Today marks the release of my first iPhone game release in five months. It’s about time I got going on dev again. I’ve been in the midst of many transitions in both of my businesses, so I decided to start out with something short-n-sweet. The game is called Beast.
Beast is a re-make of an ancient MS-DOS game that I played ages ago (and I’ve re-made several times). The original is here. You may have followed my progress on twitter. Here are some interesting “factoids” about the game dev.
The original game is pretty tough to play, if you have dosbox and have all the proper slow-down settings going, you’ll find it can be a challenge to surround the beasts and crush them with blocks. The iPhone doesn’t have a D-Pad, so moving a character around the screen is a bit tricky. I had to make several modifications to the original game so that it would work with the touch interface:
- You can move the player around the screen by pushing your finger around. However I had to make the player unable to move diagonally as I found the resolution of your finger movement made it near impossible to play and quite jumpy if I allowed diagonals.
- You can touch any point on the screen and warp to that location. The controls were still a bit tricky, so I had to add this feature so you could do quick movements to escape from a beast, or to attack it quickly.
- I disabled the beasts so they can’t move diagonally, made the super beasts spawn into only 4 instead of 8 normal beasts, and slowed down the beast movement by about 50%. These changes were all required to make the game playable.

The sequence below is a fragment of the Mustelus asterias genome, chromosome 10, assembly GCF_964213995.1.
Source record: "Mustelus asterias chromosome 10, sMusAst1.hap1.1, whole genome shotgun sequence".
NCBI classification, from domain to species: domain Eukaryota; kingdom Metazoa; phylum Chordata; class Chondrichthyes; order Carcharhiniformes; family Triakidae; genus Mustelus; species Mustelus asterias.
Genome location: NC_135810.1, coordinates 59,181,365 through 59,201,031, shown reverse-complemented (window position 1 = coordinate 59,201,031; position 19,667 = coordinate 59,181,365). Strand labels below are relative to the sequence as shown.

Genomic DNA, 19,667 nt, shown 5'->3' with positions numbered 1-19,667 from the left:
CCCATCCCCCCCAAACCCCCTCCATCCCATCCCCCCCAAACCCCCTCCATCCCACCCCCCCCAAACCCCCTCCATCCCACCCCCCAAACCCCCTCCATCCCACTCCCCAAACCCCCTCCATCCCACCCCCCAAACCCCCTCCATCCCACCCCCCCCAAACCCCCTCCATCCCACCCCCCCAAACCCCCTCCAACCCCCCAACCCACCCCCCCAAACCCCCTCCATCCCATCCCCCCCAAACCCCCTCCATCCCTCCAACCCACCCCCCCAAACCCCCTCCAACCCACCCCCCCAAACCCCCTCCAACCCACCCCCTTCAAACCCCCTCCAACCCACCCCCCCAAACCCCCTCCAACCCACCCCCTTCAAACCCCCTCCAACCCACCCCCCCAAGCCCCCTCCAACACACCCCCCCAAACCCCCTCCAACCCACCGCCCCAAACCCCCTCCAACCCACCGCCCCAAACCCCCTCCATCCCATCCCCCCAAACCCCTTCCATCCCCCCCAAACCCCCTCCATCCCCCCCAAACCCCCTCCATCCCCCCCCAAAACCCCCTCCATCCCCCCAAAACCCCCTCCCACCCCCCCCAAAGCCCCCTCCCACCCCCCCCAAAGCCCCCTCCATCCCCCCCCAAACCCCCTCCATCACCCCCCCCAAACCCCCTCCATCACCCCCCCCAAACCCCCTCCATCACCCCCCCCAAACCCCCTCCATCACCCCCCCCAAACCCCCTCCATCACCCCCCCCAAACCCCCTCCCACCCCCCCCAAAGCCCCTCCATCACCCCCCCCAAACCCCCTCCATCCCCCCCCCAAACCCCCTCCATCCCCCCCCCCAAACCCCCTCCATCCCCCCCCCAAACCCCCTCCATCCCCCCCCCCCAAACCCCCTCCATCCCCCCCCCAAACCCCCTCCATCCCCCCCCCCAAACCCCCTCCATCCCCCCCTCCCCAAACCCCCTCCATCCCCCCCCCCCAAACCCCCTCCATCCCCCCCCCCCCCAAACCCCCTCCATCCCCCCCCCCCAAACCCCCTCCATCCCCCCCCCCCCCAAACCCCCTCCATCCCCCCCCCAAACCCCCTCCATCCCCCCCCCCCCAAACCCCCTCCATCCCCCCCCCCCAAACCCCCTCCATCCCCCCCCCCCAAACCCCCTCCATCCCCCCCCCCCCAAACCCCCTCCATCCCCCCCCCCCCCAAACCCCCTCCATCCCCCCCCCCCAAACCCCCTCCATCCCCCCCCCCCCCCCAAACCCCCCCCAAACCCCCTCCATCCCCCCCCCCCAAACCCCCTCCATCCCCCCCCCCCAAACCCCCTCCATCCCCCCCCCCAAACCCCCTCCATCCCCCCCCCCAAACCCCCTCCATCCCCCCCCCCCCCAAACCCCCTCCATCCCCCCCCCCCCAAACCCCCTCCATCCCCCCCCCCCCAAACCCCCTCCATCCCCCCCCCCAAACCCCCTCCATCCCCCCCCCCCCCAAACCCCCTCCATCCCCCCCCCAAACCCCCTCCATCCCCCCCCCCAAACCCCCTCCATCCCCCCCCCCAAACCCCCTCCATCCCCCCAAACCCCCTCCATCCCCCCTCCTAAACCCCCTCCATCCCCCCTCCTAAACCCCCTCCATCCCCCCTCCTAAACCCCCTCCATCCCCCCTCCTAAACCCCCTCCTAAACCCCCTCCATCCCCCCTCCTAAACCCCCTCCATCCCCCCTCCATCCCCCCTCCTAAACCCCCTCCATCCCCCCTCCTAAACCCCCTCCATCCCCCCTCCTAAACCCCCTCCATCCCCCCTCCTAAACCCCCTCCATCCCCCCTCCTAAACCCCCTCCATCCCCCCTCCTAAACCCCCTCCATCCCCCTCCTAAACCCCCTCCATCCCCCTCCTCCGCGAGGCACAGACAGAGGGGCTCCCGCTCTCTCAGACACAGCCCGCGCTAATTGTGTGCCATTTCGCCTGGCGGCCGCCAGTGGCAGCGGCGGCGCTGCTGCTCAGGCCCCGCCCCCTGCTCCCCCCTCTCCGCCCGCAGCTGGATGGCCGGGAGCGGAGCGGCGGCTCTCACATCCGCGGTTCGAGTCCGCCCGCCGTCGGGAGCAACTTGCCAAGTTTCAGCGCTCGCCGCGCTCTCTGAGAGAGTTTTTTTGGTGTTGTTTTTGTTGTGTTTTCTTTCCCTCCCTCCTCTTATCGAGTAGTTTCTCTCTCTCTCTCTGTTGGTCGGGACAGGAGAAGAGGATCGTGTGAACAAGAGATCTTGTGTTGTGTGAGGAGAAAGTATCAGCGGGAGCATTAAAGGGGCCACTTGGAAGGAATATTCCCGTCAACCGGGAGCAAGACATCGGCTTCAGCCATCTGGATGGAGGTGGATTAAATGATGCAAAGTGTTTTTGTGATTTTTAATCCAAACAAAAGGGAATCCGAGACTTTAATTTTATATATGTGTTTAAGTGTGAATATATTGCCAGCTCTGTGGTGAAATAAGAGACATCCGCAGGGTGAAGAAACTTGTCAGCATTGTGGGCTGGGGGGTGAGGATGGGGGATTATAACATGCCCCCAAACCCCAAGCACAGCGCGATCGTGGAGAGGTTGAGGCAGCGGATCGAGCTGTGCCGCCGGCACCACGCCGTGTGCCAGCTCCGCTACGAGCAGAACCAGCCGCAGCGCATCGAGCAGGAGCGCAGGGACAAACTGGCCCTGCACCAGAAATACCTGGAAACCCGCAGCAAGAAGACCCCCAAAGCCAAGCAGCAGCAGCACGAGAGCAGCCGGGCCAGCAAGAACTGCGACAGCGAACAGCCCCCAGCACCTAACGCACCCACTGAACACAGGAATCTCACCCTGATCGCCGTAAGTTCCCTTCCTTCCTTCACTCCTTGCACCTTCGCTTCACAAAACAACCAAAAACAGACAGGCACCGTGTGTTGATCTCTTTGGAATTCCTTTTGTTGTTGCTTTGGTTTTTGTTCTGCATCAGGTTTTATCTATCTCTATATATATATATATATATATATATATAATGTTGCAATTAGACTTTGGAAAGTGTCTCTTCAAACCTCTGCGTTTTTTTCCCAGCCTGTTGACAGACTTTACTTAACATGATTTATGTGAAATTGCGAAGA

All these changes turned an impossible to play on the iPhone into a reasonably fun diversion. I also added a notable element of speed into your score. This gives the player a good bit of replay value, since even after they beat a level, they can try again and try and “master” a map they are playing.
Overall the main point of this whole exercise was to get myself back into iPhone dev. Really last year when I worked on Galcon I threw myself violently into that project for 3-4 months and came out a bit burnt out. I knew this time I needed to do a small scale project to get going again.
I’m pretty pleased with the results of this project. For some more interesting factoids about the game project, check out my game blog announcement.
Excuse to post this to the python planets: I actually made a python version of this game a few years ago. It contains some really bizarre pure python sound-synth for both the music and sound effects. Check it out. Not only all that, but the whole game is a single 18k python file! I ported from this code for the iPhone version. Again, another great example of python prototype -> C++ final product!
(Silly side-note, actually the python code was a port of some C++ code I made ages ago. So this is a great example of C++ code that was ported to python and then later ported back to C++. I won’t bother you with details about my even earlier Java and C versions of the game.)